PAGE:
Posted in General Fiction, Legal Fiction, Legal Mystery, Multi-Cultural Fiction, Murder Mystery, Mystery

Miracle Creek by Angie Kim

Publication Info: Published April 16th 2019 by Sarah Crichton Books. I listened to the audio edition. Other editions available.

Summary: For several families, hope lies in a blue hyperbaric chamber. The owner of the device, Pak Yoo, brought his wife and teenage daughter from South Korea in search of a better life. He promotes the hyperbaric chamber as a treatment for a variety of conditions ranging from autism to impotence.

When a deliberately set fire kills two of the children, suspicion initially falls on a group of protestors. But the police arrest Elizabeth, the mother of one of the victims. As the novel progresses, it is clear that the case isn’t quite as simple as the prosecution portrays.

Comments: Miracle Creek is an astonishingly complex and insightful novel. The author employs omnicient narration to peer deeply into the lives and motivations of everyone involved with the hyperbaric chamber. While the story line is centered around Elizabeth’s trial, the author skillfully weaves in the various events that lead to the fire. The reader’s sympathies and emotions are pulled in various directions as evidence unfolds.

Because the author is also a Korean immigrant, she is able to write with deep understanding about the experience the Yoo family had in coming to America. I found this part of the story particularly enlightening.

Highly recommended for readers of general fiction, multicultural fiction, legal fiction and mysteries.

My rating: 5 STARS

Posted in Best Sellers, Contemporary Fiction, General Fiction, Literary Fiction, Mid-Atlantic, USA, Murder Mystery, Realistic Fiction

Long Bright River by Liz Moore

Publication Info: Published January 27 by Riverhead Books. I read the hardback edition through my Book of the Month membership. Other editions available.

Summary: Two sisters, Mickey and Kacey, live in a distressed neighborhood in Philadelphia, Pennsylvania. They were raised by their over-extended and emotionally distant grandmother after their mother died from drugs and their father vanished. As young children, the siblings were very close, sharing a single bed and whispered secrets. But as they grew up, they grew apart and those secrets turned into silences that came between them.

Mickey rose out of the depths of her childhood experiences to become a cop and a single mother. She worked in her neighborhood and knew its dark corners all too well. Kensington was the place to go if you wanted opioids and heroin. Kacey turned to drugs and the streets, working as a prostitute to feed her habit. Mickey knew where Kacey’s corner was and kept an eye on her, although they didn’t speak to each other.

After discovering the body of a woman, Kacey realized the deceased wasn’t just another overdose. The woman had been strangled. She tried to get more information from her department head, but kept getting the brush off. She began to worry about her sister, as she hadn’t seen her in over a month. When more women turned up murdered, Kacey risked her career to find her sister and discover the identity of the murderer.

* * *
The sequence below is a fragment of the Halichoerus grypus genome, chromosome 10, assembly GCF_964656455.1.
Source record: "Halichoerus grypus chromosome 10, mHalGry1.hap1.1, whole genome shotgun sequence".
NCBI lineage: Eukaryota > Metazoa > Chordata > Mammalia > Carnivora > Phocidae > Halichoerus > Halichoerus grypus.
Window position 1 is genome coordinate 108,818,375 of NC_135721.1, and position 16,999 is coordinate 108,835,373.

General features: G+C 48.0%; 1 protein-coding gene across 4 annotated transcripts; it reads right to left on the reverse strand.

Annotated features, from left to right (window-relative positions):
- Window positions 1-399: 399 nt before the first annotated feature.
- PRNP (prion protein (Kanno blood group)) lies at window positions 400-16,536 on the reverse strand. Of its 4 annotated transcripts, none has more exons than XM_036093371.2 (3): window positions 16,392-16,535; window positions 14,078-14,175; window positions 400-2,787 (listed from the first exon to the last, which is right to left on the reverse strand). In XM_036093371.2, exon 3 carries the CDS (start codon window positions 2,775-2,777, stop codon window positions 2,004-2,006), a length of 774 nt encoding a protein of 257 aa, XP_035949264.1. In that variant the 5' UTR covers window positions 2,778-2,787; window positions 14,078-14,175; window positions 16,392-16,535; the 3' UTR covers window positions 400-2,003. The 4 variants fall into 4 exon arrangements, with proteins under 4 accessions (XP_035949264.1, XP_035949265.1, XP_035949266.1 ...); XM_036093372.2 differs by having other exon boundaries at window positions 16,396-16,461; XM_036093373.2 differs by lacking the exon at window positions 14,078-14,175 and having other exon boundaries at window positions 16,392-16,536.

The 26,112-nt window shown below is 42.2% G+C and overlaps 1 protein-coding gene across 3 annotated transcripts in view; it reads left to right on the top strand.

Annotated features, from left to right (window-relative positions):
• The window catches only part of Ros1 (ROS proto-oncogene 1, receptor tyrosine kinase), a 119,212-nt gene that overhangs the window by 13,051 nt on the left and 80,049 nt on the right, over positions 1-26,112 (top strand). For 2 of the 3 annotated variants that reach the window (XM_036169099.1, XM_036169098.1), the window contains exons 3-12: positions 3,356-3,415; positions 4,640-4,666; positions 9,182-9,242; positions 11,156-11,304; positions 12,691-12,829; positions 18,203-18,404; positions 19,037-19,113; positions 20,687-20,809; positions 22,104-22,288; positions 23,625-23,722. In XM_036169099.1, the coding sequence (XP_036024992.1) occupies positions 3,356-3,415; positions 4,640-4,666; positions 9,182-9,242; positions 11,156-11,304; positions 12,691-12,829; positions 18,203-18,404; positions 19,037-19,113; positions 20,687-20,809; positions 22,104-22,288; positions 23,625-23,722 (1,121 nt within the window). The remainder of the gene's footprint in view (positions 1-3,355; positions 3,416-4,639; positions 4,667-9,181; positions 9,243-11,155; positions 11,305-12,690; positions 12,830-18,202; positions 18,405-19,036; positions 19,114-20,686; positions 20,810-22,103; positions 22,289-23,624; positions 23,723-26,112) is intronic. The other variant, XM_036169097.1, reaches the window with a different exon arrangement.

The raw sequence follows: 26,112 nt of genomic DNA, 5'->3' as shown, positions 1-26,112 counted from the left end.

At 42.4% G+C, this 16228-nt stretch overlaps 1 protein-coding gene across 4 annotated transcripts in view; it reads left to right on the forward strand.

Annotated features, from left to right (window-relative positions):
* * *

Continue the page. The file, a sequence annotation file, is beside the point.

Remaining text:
Comments: I know it’s only February, but Long Bright River is already on my top 10 list of most memorable books for 2020. This vivid, poignant novel of how drugs impact one family affected me deeply. The author created realistic and complex characters.

I have a family member who was hooked on opioids and heroin, so have first hand experience with the tragedy that ravages through communities and families throughout the country. From this painful knowledge, I can attest to the realistic depiction of addiction in Liz Moore’s novel.

Very highly recommended for readers of Literary Fiction, General Fiction and those who like novels with deep, authentic characters. The novel also has elements of a murder mystery, but while that drives the plot, the novel transcends that genre.

My Rating: 5 STARS +

Posted in Japan, Murder Mystery, Mystery

Zen Attitude by Sujata Massey (Rei Shimura #2)

Publication Info: Original publication date, 1998. Harper paperback edition published 2005. Other editions available.

Summary: American-born Rei Shimura is living in Japan, struggling to get her antiques business off the ground. She works as a broker, hunting down requested pieces for Japanese clients. She just received a request from the prominent Nana Mihori to find a particular tansu, a chest of drawers with very specific styling. Nana has a lot of influence in town and if Rei can pull this job off, she will have many referrals for future jobs.

She works out of her home, which she shares with her Scottish, international lawyer, boyfriend, Hugh. Her already cluttered home is invaded by Hugh’s carefree, careless and messy brother, Angus. This throws her life with Hugh into turmoil and begins to wear on their relationship.

Nana Mihori directs Rei to a particular shop where she said a friend saw a tansu like she is looking for. Once she gets there, Rei finds herself in a bidding war with another customer. She wins, but at great personal cost — after all, Nana hasn’t paid her yet.

After the tansu is delivered to her home, Rei finds previously unnoticed flaws and realizes this tansu is a fake. She tries to return it but the seller has vanished. Then he turns up dead. Evidence begins to pile up that sends Rei on the run with no one to turn to except people she doesn’t trust.